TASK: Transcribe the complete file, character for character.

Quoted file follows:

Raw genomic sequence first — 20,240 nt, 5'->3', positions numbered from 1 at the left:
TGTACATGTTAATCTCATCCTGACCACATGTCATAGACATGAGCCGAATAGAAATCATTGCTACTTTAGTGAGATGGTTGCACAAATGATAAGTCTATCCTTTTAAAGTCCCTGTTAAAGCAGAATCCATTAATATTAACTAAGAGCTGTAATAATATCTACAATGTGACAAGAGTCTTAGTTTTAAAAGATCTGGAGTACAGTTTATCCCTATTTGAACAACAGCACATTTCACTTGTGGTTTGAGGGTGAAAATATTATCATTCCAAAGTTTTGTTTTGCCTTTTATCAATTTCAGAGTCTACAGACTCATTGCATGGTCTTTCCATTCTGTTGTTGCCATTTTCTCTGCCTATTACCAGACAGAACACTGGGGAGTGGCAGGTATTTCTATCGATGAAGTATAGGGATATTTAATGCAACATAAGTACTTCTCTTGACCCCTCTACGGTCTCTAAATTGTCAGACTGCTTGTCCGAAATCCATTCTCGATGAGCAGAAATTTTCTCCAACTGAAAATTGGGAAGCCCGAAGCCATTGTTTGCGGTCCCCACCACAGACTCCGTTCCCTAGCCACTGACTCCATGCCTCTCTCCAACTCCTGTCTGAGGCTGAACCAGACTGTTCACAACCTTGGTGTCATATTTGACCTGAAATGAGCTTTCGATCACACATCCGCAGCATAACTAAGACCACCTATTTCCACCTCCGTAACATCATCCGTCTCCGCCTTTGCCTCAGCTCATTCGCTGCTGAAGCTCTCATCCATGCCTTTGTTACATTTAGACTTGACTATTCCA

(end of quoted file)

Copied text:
Raw genomic sequence first — 20,240 nt, 5'->3', positions numbered from 1 at the left:
TGTACATGTTAATCTCATCCTGACCACATGTCATAGACATGAGCCGAATAGAAATCATTGCTACTTTAGTGAGATGGTTGCACAAATGATAAGTCTATCCTTTTAAAGTCCCTGTTAAAGCAGAATCCATTAATATTAACTAAGAGCTGTAATAATATCTACAATGTGACAAGAGTCTTAGTTTTAAAAGATCTGGAGTACAGTTTATCCCTATTTGAACAACAGCACATTTCACTTGTGGTTTGAGGGTGAAAATATTATCATTCCAAAGTTTTGTTTTGCCTTTTATCAATTTCAGAGTCTACAGACTCATTGCATGGTCTTTCCATTCTGTTGTTGCCATTTTCTCTGCCTATTACCAGACAGAACACTGGGGAGTGGCAGGTATTTCTATCGATGAAGTATAGGGATATTTAATGCAACATAAGTACTTCTCTTGACCCCTCTACGGTCTCTAAATTGTCAGACTGCTTGTCCGAAATCCATTCTCGATGAGCAGAAATTTTCTCCAACTGAAAATTGGGAAGCCCGAAGCCATTGTTTGCGGTCCCCACCACAGACTCCGTTCCCTAGCCACTGACTCCATGCCTCTCTCCAACTCCTGTCTGAGGCTGAACCAGACTGTTCACAACCTTGGTGTCATATTTGACCTGAAATGAGCTTTCGATCACACATCCGCAGCATAACTAAGACCACCTATTTCCACCTCCGTAACATCATCCGTCTCCGCCTTTGCCTCAGCTCATTCGCTGCTGAAGCTCTCATCCATGCCTTTGTTACATTTAGACTTGACTATTCCA